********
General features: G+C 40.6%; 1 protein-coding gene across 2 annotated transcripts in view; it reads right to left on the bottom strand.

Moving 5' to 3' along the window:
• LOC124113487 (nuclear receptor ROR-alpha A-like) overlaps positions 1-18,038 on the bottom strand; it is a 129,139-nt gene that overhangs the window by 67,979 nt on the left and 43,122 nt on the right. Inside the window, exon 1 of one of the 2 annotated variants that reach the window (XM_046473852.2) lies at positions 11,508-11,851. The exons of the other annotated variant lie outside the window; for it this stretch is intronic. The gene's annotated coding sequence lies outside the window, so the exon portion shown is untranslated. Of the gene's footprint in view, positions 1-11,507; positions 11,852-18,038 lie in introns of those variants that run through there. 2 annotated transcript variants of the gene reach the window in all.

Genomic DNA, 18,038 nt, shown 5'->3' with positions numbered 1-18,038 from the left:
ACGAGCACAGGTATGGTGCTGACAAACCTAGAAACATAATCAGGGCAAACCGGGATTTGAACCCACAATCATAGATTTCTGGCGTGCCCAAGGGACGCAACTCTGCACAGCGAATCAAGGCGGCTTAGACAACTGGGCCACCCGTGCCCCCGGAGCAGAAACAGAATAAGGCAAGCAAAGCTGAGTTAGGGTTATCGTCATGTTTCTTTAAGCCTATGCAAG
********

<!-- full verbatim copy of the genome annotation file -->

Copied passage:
General features: G+C 40.6%; 1 protein-coding gene across 2 annotated transcripts in view; it reads right to left on the bottom strand.

Moving 5' to 3' along the window:
• LOC124113487 (nuclear receptor ROR-alpha A-like) overlaps positions 1-18,038 on the bottom strand; it is a 129,139-nt gene that overhangs the window by 67,979 nt on the left and 43,122 nt on the right. Inside the window, exon 1 of one of the 2 annotated variants that reach the window (XM_046473852.2) lies at positions 11,508-11,851. The exons of the other annotated variant lie outside the window; for it this stretch is intronic. The gene's annotated coding sequence lies outside the window, so the exon portion shown is untranslated. Of the gene's footprint in view, positions 1-11,507; positions 11,852-18,038 lie in introns of those variants that run through there. 2 annotated transcript variants of the gene reach the window in all.

Genomic DNA, 18,038 nt, shown 5'->3' with positions numbered 1-18,038 from the left:
ACGAGCACAGGTATGGTGCTGACAAACCTAGAAACATAATCAGGGCAAACCGGGATTTGAACCCACAATCATAGATTTCTGGCGTGCCCAAGGGACGCAACTCTGCACAGCGAATCAAGGCGGCTTAGACAACTGGGCCACCCGTGCCCCCGGAGCAGAAACAGAATAAGGCAAGCAAAGCTGAGTTAGGGTTATCGTCATGTTTCTTTAAGCCTATGCAAG